More rule changes considered to improve safety on SA freeway

By: Paul Howell

Forum considers a third arrester bed and further speed limit reductions for heavy vehicles on deadly freeway descent.

More rule changes considered to improve safety on SA freeway
South Australian transport minister Stephen Mullighan.


More than 38 stakeholders in the road transport and road safety fields met in Adelaide last week to consider new risk reduction strategies on the Southeast Freeway.

The approach to Adelaide includes what many consider to be the longest and most dangerous descent in Australia.

The 8.9km downhill stretch has seen several fatal accidents and near-misses in the road’s 14 year history.

Most recently, a truck collided with several stationary vehicles in August. It is believed the vehicle entered the intersection at the base of the descent at 150km per hour, having lost control of speed earlier in the descent. Two people died and two others were seriously injured.

The South Australia Government has since reduced the speed limit for heavy vehicles to 60km per hour, with other motorists limited to 90km per hour.

Transport and infrastructure minister Stephen Mullighan says the road safety forum considered further proposals to eliminate crashes on the freeway.

"More than 38 participants across the industry – including heavy vehicle operators, SA Police, industry associations and the (Transport Workers) Union – considered about 48 different proposals to improve safety on the South Eastern Freeway," he says.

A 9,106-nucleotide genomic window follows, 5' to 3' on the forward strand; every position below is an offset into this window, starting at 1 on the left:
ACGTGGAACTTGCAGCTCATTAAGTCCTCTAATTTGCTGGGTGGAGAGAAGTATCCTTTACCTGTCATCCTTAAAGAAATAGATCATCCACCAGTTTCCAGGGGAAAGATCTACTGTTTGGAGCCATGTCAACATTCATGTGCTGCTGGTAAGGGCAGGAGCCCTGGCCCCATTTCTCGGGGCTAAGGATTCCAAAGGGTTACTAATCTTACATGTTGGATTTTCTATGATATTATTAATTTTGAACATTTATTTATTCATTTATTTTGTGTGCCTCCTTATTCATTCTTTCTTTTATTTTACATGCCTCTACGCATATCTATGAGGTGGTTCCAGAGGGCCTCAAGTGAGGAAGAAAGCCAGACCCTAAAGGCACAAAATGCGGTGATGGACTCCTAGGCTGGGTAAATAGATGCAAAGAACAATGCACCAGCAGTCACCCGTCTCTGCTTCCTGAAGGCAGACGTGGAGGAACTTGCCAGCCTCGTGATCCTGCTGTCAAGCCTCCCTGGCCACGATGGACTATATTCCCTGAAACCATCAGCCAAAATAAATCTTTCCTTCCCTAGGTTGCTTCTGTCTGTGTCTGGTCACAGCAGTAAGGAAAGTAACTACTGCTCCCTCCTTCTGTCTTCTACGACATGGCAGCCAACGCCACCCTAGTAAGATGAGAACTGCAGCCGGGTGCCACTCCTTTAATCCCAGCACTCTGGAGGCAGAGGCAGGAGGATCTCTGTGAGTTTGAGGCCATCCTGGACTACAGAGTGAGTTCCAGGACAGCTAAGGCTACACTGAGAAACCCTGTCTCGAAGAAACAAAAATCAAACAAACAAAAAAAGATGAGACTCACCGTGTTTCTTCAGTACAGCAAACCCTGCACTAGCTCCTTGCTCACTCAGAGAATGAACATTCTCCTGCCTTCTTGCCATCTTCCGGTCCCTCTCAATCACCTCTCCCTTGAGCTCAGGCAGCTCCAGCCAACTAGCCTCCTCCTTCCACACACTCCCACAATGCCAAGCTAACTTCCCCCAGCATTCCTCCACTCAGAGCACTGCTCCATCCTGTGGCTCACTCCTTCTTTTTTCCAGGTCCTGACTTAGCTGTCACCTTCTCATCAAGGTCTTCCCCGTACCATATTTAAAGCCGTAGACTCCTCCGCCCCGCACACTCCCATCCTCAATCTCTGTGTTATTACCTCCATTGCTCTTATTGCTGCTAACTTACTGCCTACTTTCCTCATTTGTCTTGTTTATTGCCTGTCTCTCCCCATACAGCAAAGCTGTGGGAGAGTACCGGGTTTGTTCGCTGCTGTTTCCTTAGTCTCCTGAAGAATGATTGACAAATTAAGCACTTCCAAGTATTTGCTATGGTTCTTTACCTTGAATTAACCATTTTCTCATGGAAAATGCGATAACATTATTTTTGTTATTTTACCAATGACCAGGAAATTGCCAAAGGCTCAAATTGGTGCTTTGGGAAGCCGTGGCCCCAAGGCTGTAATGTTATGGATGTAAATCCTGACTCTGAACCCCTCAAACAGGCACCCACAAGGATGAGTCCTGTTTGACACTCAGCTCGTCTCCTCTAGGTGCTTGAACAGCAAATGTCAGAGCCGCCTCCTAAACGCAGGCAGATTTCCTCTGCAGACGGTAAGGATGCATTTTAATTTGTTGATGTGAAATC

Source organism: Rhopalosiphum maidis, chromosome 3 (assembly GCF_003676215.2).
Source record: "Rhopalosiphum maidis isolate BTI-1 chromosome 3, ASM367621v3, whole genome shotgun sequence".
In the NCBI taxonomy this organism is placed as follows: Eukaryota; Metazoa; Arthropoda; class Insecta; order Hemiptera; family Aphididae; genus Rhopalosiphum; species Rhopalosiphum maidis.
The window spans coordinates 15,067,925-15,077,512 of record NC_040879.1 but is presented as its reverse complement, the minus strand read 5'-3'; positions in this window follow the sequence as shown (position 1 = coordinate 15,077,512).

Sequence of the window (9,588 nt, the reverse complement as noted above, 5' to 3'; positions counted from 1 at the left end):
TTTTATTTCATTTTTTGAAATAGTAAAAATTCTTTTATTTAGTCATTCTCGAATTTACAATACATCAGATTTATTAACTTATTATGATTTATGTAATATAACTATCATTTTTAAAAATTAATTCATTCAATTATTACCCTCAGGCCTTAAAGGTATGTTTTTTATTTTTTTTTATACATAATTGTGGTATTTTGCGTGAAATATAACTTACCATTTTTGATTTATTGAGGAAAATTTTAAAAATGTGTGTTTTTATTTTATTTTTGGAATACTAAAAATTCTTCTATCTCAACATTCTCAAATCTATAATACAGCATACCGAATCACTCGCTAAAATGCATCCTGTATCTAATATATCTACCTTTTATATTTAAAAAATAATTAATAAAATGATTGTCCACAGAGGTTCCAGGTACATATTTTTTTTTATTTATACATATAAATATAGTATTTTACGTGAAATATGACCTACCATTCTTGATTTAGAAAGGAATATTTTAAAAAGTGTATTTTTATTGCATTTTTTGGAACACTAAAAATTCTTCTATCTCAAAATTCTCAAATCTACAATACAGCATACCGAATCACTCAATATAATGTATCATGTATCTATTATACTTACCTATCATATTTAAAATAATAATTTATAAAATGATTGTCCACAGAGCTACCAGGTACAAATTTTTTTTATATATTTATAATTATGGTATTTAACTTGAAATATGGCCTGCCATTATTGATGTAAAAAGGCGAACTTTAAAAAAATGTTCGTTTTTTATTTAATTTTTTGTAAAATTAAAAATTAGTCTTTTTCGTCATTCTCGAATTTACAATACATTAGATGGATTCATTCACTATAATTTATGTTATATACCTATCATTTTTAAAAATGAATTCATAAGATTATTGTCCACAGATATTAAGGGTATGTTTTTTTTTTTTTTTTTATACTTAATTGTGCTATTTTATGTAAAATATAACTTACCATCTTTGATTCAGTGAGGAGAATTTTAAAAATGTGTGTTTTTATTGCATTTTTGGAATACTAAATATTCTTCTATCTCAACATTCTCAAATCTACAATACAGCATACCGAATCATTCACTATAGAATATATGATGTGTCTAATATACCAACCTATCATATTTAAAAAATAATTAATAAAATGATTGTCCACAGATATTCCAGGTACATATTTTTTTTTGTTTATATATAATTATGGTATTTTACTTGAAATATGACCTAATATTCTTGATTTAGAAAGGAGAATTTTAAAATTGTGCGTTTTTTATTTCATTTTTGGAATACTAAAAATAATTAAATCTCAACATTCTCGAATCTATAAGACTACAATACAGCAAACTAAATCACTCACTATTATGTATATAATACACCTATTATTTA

"The proposals that were put forward were a result of previously-held individual meetings and submissions from industry, and participants looked at the positives and negatives of (each)."

SA Road Transport Association executive director Steve Shearer says the group narrowed the options to a list of 10 that will now be considered in closer detail.

Among this collection of strategies were further education for truck drivers — both on the freeway itself and among transport companies — a further reduced speed limit of 40km per hour for heavy vehicles and a third arrester bed at the very base of the descent.

Shearer says SARTA favours the additional arrester bed and reduced speed limit. He says 40km per hour will force drivers to use a more appropriate lower gear on the descent, thereby reducing the load pressure on brakes.

"Some people are going to be angry (about a reduced speed limit) but we have to put the priority on saving lives," he says.

"It will cost (drivers) a few minutes in extra time – we’d rather lose (that) than someone else’s life."

One further community consultation is expected before final decisions are made.

"The Government will now seek the community’s views before implementing the agreed measures to improve safety on the South Eastern Freeway," Mullighan says.

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